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Heart risk from the painkiller diclofenac

Posted by Eamonn Brady on

Eamonn Brady is a pharmacist and the owner of Whelehans Pharmacy, Pearse St, Mullingar. If you have any health questions e-mail them to


The European medicines watchdog issued a warning in July 2013 stating that diclofenac can significantly increase the risk of heart problems such as heart attack and stroke in those already at risk of these problems. Diclofenac is a Non-Steroidal Anti-inflammatory Drug (NSAID) used as an anti-inflammatory painkiller. Many Irish people take diclofenac for a range of conditions such as back pain, arthritis, gout and headaches. Brands of diclofenac available on prescription in Ireland include Diclac® tablets, Difene® Capsules, Voltarol® tablets and Catoflam® tablets.


The Health Product Regulatory Authority (Irish Medicines Safety Advisory Body) is advising doctors not to prescribe diclofenac for patients with a history of heart and circulation problems including heart failure, ischaemic heart disease (eg. Angina, previous heart attack), stoke and arterial thrombosis (eg. blood clots). People who are smokers, are diabetic, have high blood pressure or have high cholesterol should also use diclofenac in caution (even if they do not currently have heart problems) as these conditions increase your risk of heart disease and diclofenac further increases this risk.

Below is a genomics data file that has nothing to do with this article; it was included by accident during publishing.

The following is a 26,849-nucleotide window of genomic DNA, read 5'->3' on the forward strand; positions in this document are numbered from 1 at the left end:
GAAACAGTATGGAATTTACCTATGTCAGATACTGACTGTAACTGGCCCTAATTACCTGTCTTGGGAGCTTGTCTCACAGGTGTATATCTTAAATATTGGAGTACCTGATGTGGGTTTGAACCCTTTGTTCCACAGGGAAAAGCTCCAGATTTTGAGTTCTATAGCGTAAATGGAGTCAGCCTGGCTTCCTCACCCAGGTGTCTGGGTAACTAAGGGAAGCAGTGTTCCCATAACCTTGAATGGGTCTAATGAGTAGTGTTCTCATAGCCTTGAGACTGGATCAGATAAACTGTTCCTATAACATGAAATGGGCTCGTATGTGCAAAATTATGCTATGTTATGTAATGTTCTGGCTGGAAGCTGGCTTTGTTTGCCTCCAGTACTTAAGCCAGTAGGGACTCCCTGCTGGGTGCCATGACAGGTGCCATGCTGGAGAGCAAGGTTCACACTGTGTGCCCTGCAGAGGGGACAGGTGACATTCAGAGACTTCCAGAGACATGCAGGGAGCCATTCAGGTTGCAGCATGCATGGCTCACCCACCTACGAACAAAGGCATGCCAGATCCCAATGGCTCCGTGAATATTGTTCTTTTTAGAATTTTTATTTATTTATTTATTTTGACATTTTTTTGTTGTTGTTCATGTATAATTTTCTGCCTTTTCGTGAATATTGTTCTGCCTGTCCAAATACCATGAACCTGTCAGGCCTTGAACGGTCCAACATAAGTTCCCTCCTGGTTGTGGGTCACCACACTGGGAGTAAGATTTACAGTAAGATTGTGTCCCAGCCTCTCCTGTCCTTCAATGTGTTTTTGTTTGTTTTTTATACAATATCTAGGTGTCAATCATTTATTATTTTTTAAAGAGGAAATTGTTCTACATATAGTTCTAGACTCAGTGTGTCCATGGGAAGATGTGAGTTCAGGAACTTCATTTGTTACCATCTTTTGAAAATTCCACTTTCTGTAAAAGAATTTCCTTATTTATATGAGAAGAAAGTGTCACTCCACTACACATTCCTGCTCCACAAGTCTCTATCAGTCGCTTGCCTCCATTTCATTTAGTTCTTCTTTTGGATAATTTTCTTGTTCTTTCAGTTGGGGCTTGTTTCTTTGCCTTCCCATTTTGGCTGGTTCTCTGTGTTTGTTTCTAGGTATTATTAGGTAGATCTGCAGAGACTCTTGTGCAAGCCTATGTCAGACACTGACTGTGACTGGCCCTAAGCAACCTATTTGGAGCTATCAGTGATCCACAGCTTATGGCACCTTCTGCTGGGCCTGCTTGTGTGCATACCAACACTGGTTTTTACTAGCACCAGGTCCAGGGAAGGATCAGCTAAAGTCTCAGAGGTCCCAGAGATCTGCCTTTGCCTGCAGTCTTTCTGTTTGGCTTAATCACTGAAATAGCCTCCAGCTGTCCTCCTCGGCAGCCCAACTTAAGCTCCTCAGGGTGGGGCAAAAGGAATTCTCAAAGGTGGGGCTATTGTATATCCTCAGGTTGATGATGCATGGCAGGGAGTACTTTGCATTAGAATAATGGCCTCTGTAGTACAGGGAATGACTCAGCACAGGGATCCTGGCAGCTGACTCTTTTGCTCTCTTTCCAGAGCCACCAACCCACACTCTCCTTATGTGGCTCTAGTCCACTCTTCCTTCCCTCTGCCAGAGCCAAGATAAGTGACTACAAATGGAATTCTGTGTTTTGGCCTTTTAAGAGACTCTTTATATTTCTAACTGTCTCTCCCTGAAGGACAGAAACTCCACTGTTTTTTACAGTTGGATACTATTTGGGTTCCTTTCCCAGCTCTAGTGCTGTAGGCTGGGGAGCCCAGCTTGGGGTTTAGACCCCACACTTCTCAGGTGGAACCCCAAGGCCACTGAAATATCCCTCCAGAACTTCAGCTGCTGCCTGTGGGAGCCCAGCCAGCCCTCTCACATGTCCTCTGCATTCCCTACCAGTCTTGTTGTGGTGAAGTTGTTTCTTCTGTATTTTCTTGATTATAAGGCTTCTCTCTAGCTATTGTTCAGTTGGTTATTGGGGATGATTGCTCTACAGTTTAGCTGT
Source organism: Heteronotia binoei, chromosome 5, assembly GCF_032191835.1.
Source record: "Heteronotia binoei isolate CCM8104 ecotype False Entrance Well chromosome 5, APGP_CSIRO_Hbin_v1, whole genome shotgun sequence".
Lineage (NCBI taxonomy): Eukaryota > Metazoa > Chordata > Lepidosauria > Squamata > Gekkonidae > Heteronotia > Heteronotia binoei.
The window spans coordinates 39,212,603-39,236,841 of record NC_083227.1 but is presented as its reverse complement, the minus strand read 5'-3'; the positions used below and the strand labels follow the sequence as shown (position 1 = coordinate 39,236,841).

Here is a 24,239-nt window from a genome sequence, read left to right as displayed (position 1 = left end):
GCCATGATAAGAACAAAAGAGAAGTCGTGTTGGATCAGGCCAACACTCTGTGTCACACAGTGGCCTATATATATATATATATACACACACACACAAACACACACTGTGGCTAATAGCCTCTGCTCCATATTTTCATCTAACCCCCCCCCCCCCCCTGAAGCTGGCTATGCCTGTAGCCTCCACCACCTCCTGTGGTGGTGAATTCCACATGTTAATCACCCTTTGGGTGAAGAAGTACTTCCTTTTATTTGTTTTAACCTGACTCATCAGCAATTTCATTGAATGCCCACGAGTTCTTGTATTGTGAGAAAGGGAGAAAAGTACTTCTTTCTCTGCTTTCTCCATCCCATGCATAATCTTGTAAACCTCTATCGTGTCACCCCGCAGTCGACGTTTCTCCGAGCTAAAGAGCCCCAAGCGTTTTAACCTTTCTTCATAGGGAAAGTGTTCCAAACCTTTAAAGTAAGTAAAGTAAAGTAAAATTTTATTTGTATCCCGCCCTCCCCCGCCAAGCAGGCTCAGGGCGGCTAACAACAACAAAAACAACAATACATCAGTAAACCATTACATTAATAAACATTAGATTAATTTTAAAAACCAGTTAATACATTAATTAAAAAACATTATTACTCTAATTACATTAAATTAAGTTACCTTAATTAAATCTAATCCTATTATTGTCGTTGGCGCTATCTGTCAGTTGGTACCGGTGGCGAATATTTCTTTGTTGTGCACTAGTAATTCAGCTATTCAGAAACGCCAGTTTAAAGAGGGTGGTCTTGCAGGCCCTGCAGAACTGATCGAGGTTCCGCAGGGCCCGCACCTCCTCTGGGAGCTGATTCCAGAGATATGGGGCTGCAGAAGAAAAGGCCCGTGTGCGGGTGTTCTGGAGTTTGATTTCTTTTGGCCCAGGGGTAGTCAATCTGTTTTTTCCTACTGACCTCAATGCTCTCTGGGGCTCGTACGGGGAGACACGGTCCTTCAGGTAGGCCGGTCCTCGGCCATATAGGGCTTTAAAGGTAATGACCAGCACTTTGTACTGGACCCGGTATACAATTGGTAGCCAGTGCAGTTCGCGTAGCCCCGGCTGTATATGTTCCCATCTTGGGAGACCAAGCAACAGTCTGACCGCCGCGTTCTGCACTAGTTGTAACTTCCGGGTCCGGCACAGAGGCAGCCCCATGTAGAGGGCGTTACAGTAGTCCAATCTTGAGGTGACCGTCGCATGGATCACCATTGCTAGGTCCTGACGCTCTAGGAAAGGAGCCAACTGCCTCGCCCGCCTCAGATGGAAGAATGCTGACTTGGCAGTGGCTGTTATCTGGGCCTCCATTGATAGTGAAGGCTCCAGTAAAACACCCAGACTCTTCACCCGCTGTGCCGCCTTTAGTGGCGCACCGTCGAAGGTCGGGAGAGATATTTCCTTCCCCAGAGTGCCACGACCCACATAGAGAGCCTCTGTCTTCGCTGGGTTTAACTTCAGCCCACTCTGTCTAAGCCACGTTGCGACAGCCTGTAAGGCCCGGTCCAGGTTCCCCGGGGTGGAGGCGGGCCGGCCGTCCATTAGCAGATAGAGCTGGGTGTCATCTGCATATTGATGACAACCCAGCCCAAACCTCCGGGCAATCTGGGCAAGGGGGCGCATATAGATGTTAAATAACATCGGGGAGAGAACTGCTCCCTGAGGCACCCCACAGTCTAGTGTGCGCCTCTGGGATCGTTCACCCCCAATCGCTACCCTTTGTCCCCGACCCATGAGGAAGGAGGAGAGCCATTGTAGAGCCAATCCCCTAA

The warning covers diclofenac administered rectally (eg Difene® suppositories) as well as oral versions mentioned above. The warning does not include topical versions of diclofenac such as creams and gels. Thus topical versions such as Difene® Gel, Voltarol® Gel or Difene® Gel are still considered safe for cardiac patients. Diclofenac is still considered to be safe for those without heart problems.


There was a similar warning a few years ago for another class of prescription only anti-inflammatory painkillers called COX-2 NSAIDs. COX-2 NSAIDs include brands like Celebrex® and Arcoxia®; these too must be avoided in people with heart problems.


Anti inflammatory painkillers that do not have a major cardiac warning (as of yet) include ibuprofen, meloxicam, naproxen and meloxicam. Hence doctors may consider prescribing these in cardiac patients where analgesia is required. Ibuprofen is available over the counter without prescriptions (eg. Nurofen®) but I would not advise people with heart problems using Ibuprofen without first consulting with their pharmacist or doctor; this is because it can cause problems like raised blood pressure which can put pressure on the heart. Anti-inflammatory medicines must be used with care for other reasons too and should not be used long term (unless under supervision of your doctor). Apart from potential heart problems, they can cause stomach ulcers, trigger asthma attacks in asthmatics and should be avoided by those with kidney problems.


New Chartered Physiotherapy Service in Mullingar

In line with our vision to offer as wide a range of quality health services to the local community as possible, Whelehans Pharmacy are delighted to announce their new Physiotherapy service, Health Step Physiotherapy, operated by fully qualified Chartered Physiotherapist, Kevin Conneely MISCP. Kevin offers reduced physiotherapy rates for under-18s, students with valid student ID and for Over 65’s. He also offers reduced rates for affiliated sports clubs and other groups. Health Step Physiotherapy is now available to book. Simply contact Kevin on 087 4626 093 to advice or call Whelehans at 04493 34591 to book an appointment. Check for more info.

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